It only takes the first, familiar notes of the opening selection to make one thing abundantly clear: Monk playing Ellington makes perfect sense. The very calculated placement of “It Don’t Mean a Thing (If It Ain’t Got That Swing)” at the forefront of this set is both a statement and an affirmation: this will be a celebratory affair, and it’s going to swing. Clarke employs laid back brushwork to satisfying effect, while Pettiford establishes a stone solid, swinging (yes, that word again) foundation, freeing Monk to dance circles around the theme. A faithful, if slightly safe rendition of “Sophisticated Lady” follows, which puts to rest any lingering doubts (unfathomable as it is to consider that there ever were any) that Monk, the “irreverent” outsider, had fully absorbed the tradition well before he began incorporating his own innovations. “I Got It Bad (And That Ain’t Good)” almost implores the presence of a saxophone or trumpet to accentuate the plaintive mood; but then Pettiford accelerates the pace with his irrepressible groove, and once more Monk reconstructs the Duke with his own peerless logic.
“Black and Tan Fantasy” is—or becomes—a composition Monk had to cover, and while it retains Ellington’s elegant imprint, we hear more of that Cheshire Cat who had already spent a decade confounding the imperceptive critics: in under four minutes, it’s possible to experience what is at once so enthralling yet indescribable about Monk’s technique. The tune never ventures anywhere near chaos or affectation; indeed it is simple to nod along without missing a beat. And yet, if one listens again, a bit more closely, the piano is (ever so subtly, ever so slyly) making sounds quite unlike anything before or since: Monk plays it straight, yet stops, circles back, fills in every appropriate space with old school stride that recalls Luckey Roberts, then, on a dime, shifts into syncopated flourishes that incorporate bebop—and beyond. Dissonant, angular, twisting, coruscating: those who attempt to describe Monk’s playing tend to use the same words time and again, partly because it’s inevitable, mostly because they are accurate. Monk, after a while, begins to remind you of a wily raconteur, retelling a funny story that you’ve never heard before.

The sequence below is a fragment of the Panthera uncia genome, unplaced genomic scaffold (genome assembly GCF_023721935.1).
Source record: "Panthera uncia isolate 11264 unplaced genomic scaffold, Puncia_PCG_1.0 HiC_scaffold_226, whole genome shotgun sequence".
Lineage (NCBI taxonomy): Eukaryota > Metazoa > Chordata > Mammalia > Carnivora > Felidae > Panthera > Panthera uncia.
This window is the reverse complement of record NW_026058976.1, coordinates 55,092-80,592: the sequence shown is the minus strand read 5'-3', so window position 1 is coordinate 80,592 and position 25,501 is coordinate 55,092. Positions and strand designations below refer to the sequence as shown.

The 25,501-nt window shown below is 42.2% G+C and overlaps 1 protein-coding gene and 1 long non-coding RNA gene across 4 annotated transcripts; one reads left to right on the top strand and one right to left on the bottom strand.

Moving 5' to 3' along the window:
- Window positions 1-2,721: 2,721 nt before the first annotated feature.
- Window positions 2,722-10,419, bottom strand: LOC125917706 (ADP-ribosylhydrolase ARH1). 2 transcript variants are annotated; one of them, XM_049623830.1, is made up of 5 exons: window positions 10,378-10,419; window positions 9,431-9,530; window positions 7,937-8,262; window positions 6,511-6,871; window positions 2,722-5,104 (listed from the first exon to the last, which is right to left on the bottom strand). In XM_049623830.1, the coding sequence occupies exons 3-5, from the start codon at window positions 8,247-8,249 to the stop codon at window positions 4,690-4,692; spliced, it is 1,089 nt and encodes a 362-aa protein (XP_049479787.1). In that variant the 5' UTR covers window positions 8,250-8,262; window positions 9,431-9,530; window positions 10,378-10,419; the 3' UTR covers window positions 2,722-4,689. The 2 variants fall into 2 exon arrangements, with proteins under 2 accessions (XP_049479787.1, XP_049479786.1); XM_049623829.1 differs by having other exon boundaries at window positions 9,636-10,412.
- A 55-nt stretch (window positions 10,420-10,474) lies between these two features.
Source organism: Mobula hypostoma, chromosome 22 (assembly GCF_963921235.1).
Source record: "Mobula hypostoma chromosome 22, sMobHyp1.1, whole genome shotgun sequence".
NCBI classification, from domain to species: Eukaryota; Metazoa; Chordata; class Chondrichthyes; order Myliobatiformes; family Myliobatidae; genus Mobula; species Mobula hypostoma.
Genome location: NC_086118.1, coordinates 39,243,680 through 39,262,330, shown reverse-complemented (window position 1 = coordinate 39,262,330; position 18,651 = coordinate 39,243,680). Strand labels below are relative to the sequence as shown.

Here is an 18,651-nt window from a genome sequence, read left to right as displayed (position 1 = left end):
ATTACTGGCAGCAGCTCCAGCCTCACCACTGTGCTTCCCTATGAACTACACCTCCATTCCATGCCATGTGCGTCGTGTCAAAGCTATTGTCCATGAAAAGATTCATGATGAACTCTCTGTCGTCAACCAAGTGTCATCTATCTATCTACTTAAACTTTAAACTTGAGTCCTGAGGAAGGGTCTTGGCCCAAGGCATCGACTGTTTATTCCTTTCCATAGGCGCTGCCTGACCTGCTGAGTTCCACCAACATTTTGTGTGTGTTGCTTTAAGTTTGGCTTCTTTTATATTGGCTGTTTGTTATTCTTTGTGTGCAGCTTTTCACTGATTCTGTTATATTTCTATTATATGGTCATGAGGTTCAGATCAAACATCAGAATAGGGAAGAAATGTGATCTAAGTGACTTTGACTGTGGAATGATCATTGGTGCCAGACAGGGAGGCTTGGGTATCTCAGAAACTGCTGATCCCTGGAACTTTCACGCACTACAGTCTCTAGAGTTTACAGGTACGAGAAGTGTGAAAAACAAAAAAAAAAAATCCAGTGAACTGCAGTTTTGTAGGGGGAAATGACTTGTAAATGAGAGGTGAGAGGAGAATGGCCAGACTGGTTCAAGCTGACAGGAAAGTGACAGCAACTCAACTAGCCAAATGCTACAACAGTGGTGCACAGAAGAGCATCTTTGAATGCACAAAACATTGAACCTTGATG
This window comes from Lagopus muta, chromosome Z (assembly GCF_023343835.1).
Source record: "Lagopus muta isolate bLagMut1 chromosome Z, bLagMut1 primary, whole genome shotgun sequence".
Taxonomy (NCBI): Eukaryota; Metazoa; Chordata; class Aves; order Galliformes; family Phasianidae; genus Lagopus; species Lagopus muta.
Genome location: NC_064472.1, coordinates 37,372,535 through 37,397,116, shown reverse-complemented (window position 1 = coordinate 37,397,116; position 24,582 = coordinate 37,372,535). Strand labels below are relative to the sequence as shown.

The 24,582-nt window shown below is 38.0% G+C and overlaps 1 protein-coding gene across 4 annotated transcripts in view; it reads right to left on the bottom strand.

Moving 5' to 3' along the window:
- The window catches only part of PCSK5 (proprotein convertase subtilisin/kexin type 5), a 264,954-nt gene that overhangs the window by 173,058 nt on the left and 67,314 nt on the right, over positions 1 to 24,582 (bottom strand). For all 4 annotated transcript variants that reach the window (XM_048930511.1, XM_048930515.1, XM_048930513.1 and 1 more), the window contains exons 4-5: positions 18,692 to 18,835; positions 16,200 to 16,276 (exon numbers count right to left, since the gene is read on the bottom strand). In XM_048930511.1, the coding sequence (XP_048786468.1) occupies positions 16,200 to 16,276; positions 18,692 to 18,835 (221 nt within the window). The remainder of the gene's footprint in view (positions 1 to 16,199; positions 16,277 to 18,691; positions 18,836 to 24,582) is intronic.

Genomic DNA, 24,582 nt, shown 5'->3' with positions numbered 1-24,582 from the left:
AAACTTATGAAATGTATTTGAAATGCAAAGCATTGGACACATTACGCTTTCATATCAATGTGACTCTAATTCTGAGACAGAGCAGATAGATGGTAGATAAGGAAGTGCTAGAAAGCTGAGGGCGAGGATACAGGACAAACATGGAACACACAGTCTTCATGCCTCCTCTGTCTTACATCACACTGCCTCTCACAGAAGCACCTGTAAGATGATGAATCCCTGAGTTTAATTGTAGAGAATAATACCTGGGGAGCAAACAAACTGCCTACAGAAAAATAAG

More of the same follows, with “Mood Indigo” and the exuberant “I Let A Song Go Out Of My Heart”. Perhaps the most effective, and emotional selection is “Solitude”, which features Monk, appropriately, alone at the piano. Here his unparalleled use of space and silence is exhibited to stunning effect; like any true genius, it sounds almost easy the way he does it, and exactly no one has come close to replicating his style in the fifty-something years since this recording. As the man himself once observed, he used the same notes—just differently. Finally, a righteous romp of “Caravan” closes the set on an exultant note: Clarke lends his most perceptible support, and Pettiford remains unflappably cool in the pocket. Mission accomplished; Monk not only delivers an unadulterated homage to Ellington, he somehow manages to make the master sound even more ahead of his time than he already was.
Implausible, yet easy to believe that only a year later, Monk dropped Brilliant Corners, the title track alone so intricate and demanding that it frustrated the very capable cast of characters assembled to tackle it (notably Sonny Rollins, who was no stranger to the woodshed). A year after that an up and coming saxophonist named John Coltrane joined his group. Nothing was ever the same—for him, or for us—after that.